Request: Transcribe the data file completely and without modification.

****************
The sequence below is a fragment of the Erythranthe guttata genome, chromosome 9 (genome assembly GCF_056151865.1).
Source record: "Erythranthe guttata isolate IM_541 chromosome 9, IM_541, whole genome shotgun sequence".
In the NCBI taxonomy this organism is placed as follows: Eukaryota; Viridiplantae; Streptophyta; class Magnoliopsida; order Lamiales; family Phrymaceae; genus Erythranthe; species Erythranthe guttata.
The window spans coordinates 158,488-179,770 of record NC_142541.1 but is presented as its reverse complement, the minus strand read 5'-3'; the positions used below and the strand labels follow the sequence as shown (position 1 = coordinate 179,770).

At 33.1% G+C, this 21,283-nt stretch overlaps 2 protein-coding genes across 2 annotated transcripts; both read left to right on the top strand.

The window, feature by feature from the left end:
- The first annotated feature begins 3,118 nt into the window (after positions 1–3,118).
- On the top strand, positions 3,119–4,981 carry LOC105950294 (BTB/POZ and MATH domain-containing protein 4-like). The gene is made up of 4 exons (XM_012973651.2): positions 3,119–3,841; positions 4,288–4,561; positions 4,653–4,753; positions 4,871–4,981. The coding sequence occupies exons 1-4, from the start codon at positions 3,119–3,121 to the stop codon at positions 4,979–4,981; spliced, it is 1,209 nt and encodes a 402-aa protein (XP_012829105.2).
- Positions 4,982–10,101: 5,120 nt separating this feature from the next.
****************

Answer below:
The sequence below is a fragment of the Erythranthe guttata genome, chromosome 9 (genome assembly GCF_056151865.1).
Source record: "Erythranthe guttata isolate IM_541 chromosome 9, IM_541, whole genome shotgun sequence".
In the NCBI taxonomy this organism is placed as follows: Eukaryota; Viridiplantae; Streptophyta; class Magnoliopsida; order Lamiales; family Phrymaceae; genus Erythranthe; species Erythranthe guttata.
The window spans coordinates 158,488-179,770 of record NC_142541.1 but is presented as its reverse complement, the minus strand read 5'-3'; the positions used below and the strand labels follow the sequence as shown (position 1 = coordinate 179,770).

At 33.1% G+C, this 21,283-nt stretch overlaps 2 protein-coding genes across 2 annotated transcripts; both read left to right on the top strand.

The window, feature by feature from the left end:
- The first annotated feature begins 3,118 nt into the window (after positions 1–3,118).
- On the top strand, positions 3,119–4,981 carry LOC105950294 (BTB/POZ and MATH domain-containing protein 4-like). The gene is made up of 4 exons (XM_012973651.2): positions 3,119–3,841; positions 4,288–4,561; positions 4,653–4,753; positions 4,871–4,981. The coding sequence occupies exons 1-4, from the start codon at positions 3,119–3,121 to the stop codon at positions 4,979–4,981; spliced, it is 1,209 nt and encodes a 402-aa protein (XP_012829105.2).
- Positions 4,982–10,101: 5,120 nt separating this feature from the next.